Sunday September 9th at 1:30pm

It is $10.00; to book tickets please visit this website or call (902) 999-7469 or visit the Box Office at the Seaport Farmers’ Market at Pavilion 20 on Marginal Road. Tickets are also available at the venue A HALF HOUR before the show. Happy Fringe!

Face the Picnic: Sketch Genius that is 100% Reliable

There is this apathetic myth that tends to circulate among Haligonians from time to time that I would like squash right now. It is the myth that nothing cool ever comes from Halifax and nothing cool ever happens in Halifax. So frequently it seems like the general public in Halifax looks wistfully toward Toronto, Montreal and Vancouver and laments that it has been short sided. This is not necessarily so and I am not talking about the fact that as I type these words Paul McCartney is hanging about our fair city (in the glorious sunshine and mild summer heat) readying for his concert tonight in the park where we have all played Frisbee, walked our dogs, jogged, rode our bikes and sunbathed. No, I am referring to the success of some of Halifax/Dartmouth’s own talents, specifically the popularity of a little video sketch called Powerthirst.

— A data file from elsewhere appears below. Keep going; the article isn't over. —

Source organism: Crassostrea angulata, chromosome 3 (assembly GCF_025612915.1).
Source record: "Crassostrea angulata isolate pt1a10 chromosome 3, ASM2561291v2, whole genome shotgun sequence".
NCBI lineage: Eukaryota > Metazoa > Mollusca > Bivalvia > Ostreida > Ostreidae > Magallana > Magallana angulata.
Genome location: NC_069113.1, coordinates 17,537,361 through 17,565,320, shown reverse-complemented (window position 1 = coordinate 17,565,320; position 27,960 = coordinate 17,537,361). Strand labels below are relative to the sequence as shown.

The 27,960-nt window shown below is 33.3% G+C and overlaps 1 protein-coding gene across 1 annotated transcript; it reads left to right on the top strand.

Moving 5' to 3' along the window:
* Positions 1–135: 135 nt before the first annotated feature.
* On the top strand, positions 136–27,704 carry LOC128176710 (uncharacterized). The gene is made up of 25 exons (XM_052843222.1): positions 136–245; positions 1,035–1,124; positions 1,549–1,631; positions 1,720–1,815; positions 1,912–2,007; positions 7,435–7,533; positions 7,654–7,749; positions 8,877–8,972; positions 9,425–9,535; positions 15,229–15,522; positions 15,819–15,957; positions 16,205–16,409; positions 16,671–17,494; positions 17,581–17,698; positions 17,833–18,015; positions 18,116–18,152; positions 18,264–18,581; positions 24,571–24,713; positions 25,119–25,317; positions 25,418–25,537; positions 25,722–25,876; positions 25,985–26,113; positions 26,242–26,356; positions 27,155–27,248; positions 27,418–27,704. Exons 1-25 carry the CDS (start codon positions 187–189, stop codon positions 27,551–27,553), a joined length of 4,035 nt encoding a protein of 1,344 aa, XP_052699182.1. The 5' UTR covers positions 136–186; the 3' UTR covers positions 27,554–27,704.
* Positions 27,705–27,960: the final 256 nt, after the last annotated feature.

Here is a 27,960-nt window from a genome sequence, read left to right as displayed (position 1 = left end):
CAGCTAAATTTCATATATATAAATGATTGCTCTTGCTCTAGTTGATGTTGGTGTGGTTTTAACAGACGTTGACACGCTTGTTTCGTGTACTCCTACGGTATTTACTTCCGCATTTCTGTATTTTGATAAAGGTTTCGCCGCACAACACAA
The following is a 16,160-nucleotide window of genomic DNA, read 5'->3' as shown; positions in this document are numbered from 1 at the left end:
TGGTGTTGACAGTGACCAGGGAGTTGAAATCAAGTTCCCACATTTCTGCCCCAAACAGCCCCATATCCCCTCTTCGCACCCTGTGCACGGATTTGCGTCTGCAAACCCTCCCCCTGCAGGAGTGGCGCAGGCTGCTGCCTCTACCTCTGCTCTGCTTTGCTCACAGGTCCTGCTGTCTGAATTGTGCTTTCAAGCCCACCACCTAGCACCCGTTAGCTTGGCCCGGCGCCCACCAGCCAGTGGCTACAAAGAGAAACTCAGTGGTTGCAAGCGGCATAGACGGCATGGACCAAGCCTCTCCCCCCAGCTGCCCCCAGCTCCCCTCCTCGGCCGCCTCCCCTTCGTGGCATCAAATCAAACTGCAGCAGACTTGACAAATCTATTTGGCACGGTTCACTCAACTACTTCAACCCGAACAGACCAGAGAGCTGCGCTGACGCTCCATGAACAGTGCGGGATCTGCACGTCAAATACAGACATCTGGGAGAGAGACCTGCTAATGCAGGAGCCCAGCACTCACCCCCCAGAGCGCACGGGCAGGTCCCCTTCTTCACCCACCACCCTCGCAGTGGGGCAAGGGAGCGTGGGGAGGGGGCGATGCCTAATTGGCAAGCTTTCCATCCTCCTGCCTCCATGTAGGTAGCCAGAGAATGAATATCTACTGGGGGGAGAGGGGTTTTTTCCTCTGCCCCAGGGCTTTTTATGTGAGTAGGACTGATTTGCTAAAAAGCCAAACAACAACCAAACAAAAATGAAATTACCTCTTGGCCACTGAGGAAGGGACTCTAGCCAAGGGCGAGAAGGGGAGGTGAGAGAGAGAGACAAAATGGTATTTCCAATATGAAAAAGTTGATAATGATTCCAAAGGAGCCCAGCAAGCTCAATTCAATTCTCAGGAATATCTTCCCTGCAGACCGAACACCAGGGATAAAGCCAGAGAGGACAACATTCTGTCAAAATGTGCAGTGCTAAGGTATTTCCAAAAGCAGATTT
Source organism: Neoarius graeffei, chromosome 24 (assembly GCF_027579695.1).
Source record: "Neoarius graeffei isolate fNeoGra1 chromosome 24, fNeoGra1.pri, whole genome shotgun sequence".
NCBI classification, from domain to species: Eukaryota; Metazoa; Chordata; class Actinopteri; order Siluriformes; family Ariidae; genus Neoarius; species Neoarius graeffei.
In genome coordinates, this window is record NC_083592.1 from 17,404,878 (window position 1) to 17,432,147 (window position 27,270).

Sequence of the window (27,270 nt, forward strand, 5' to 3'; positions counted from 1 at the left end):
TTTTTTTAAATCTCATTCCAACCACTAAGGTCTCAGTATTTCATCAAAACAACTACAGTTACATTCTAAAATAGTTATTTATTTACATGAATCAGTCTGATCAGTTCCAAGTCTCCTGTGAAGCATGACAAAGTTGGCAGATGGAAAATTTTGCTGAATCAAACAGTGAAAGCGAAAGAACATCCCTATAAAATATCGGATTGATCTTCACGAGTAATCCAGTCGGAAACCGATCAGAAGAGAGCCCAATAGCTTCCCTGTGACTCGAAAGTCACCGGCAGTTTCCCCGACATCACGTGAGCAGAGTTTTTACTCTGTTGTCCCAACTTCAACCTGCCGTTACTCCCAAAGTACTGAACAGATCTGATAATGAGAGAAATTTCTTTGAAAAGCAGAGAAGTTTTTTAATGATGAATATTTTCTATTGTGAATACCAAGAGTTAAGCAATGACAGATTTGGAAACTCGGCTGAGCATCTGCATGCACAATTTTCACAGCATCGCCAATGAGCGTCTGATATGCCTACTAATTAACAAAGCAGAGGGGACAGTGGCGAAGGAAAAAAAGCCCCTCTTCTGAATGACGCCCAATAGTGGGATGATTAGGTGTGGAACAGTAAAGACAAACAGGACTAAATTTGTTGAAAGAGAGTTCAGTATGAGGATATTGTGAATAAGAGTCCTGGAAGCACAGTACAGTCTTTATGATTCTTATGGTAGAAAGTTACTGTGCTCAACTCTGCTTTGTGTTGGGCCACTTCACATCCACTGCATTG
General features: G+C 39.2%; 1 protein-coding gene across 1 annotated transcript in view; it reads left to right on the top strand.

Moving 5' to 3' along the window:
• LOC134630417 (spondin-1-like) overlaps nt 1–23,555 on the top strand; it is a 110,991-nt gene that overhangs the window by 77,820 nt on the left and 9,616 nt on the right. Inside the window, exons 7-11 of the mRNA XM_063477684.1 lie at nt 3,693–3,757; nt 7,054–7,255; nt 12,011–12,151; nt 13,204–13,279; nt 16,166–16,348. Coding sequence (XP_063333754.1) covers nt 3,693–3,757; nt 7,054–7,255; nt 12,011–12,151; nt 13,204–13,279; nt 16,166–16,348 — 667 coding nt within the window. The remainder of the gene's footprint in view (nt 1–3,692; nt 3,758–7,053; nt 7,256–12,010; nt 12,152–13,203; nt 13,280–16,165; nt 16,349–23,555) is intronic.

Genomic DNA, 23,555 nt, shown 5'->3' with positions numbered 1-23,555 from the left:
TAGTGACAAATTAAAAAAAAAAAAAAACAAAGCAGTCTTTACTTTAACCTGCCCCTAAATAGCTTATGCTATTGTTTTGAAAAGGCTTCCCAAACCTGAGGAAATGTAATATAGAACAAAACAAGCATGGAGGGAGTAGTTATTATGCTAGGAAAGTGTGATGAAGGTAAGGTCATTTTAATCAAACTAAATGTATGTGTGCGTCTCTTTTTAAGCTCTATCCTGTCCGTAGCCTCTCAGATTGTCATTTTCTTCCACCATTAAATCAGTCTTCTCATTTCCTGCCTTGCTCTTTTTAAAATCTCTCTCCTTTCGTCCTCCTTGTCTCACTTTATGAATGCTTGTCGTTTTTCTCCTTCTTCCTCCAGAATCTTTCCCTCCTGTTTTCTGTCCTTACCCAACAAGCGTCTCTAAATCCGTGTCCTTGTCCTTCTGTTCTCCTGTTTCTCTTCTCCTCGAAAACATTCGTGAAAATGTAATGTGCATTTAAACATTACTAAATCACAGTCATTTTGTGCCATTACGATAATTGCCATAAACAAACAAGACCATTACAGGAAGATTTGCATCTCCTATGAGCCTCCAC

Powerthirst currently has 15, 414, 516 views on youtube (a number of hits that this blogger only dreams about!) and Picnicface, the Halifax-based sketch comedy troupe that has been running like Kenyans since 2006, has garnered fans across North America and around the world. Although Picnicface has reached Internet celebrity and their youtube videos have joined Sidney Crosby and Ellen Page as being household names across HRM, if not throughout the province, what many people don’t seem to realize is that living in Halifax gives you a huge advantage over the hoards of other Picnicface fans living elsewhere, because every second Sunday the Picnicface boys and girls do a live show for just five bucks at the Paragon on Gottigen Street.